By Christine Bryant
Reynoldsburg residents will soon have a new resource for close-to-home emergency care.
OhioHealth has begun construction on a freestanding emergency department at the corner of Briarcliff Road and East Main Street. OhioHealth officials anticipate the facility will open in late 2017 or early 2018.
During the past few years, similar freestanding emergency departments (FSEDs) have popped up throughout the region, including in Pickerington. The facilities provide patients with the convenience of having emergency care close to home.
“Wait times for patients to see a physician in an FSED are significantly less than a traditional emergency department, which means that patients are less likely to leave without receiving necessary medical treatment,” said Kristin McManmon, president of OhioHealth Neighborhood Care. “By treating these patients closer to home, we can more appropriately manage their access to follow up care with their local primary care physician, hopefully avoiding future hospital stays and emergency department visits.”
The addition of the facility also may help reduce the overcrowding of several hospital-based emergency departments around central Ohio, including Mount Carmel East Hospital, one of the city’s busiest with more than 84,000 ER visits in 2015.
“Hospital ERs locally and nationally are running at near capacity with long wait times,” McManmon said. “The FSEDs will help to alleviate some of that.”
There is also a growing demand from patients to receive care closer to home, including emergency care, she said.
“We see a large number of Reynoldsburg residents in our hospital-based emergency departments, and now they will be able to stay right in Reynoldsburg if they need emergency care,” McManmon said.
The Reynoldsburg freestanding emergency department, like others constructed in the region, will be physically smaller than typical hospital-based emergency rooms and will staff smaller, cross-functional care teams. This allows department personnel to be more flexible and responsive to provide an enhanced patient experience, McManmon said.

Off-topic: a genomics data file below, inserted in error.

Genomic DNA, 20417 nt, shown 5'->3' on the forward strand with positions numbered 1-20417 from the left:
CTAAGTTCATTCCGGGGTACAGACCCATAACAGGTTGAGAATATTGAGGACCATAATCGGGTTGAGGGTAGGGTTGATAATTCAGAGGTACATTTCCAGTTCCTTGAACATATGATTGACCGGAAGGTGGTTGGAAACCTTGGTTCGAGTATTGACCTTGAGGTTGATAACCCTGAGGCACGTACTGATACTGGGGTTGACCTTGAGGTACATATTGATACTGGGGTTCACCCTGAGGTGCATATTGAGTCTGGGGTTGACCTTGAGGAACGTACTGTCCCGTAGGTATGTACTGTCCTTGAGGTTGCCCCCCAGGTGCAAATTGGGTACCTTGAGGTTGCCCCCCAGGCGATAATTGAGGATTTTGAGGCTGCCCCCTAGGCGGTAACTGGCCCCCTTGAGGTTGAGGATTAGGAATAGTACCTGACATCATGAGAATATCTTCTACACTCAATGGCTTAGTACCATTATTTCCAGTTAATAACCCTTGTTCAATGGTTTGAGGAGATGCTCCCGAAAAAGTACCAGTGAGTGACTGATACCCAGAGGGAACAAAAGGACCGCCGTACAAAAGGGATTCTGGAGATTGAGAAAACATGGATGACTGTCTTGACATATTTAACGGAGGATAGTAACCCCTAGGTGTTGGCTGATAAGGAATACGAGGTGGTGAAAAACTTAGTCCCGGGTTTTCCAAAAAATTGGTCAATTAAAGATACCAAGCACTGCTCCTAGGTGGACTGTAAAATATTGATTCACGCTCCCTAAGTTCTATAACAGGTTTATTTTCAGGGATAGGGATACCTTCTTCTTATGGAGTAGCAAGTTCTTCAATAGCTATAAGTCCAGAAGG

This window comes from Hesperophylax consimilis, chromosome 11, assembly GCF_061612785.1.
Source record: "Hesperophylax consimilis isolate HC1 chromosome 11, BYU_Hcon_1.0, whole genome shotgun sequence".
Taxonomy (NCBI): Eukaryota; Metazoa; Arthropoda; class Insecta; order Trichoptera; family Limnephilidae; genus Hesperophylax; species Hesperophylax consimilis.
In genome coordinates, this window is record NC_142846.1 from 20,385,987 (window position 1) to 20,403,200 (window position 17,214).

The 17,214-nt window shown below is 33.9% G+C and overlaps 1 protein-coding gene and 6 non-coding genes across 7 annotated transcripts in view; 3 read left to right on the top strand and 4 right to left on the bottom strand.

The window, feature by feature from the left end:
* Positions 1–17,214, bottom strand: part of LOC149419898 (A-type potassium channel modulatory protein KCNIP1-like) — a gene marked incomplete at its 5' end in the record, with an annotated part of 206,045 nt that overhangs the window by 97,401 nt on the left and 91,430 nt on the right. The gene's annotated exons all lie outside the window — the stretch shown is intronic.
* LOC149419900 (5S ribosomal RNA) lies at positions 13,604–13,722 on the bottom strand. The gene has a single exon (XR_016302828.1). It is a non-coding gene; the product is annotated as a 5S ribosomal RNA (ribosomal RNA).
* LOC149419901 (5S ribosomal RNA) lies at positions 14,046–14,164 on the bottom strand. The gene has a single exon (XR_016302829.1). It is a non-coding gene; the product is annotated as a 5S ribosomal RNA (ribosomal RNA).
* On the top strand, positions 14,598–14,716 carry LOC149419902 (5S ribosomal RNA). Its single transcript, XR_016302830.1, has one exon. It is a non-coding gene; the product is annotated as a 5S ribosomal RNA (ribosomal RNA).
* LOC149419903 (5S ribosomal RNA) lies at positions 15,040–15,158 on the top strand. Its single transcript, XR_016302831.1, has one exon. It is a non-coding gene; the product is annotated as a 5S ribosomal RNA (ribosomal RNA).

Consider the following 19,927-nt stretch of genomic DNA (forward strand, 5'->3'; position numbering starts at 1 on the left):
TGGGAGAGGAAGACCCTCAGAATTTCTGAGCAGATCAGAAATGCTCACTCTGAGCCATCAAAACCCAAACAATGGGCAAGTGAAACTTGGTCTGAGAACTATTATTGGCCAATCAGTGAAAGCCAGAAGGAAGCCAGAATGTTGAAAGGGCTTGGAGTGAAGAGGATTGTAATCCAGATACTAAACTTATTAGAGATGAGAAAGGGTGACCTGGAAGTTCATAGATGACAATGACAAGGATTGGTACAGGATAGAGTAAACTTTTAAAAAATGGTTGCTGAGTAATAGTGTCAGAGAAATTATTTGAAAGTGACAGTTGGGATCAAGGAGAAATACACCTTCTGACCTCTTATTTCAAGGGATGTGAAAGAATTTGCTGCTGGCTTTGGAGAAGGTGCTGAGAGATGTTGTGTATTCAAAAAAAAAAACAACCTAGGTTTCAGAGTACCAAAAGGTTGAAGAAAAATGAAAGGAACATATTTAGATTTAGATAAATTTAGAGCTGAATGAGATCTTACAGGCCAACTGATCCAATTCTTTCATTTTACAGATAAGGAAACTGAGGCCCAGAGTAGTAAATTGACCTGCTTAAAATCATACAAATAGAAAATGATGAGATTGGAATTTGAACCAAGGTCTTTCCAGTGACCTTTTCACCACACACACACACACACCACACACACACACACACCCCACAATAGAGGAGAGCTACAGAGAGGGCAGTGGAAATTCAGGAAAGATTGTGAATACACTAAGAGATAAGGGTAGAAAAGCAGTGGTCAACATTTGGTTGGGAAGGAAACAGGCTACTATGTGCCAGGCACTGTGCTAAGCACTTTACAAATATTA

“It will be 8,000 to 10,000 square feet, and has eight patient bays,” she said. “It includes X-ray, CT and ultrasound services, as well as lab testing and pharmacy support.”
Like emergency rooms attached to a hospital, the facility will be open 24 hours a day, seven days a week. Patients will either be able to arrive via ambulance or walk-in for care, though if patients need to be transferred or admitted to a hospital, staff will make those arrangements.
“It’s important to note that this is a true emergency department, not an urgent care,” McManmon said. “There is a difference between the two. Freestanding emergency departments provide emergency care, which is for severe or life-threatening conditions, like severe bleeding, shortness of breath or chest pain.”
Urgent care facilities, on the other hand, should be visited for non-life threatening injuries or illnesses, such as minor burns, the flu or allergic reactions.
“With so many options – primary care, urgent care and emergency care – it can be confusing to know where to go and when,” she said. “In the coming months, we will work to ensure consumers get the right care, in the right place by educating them on how to best utilize emergency care as part of our continuum of services that includes primary and urgent care.”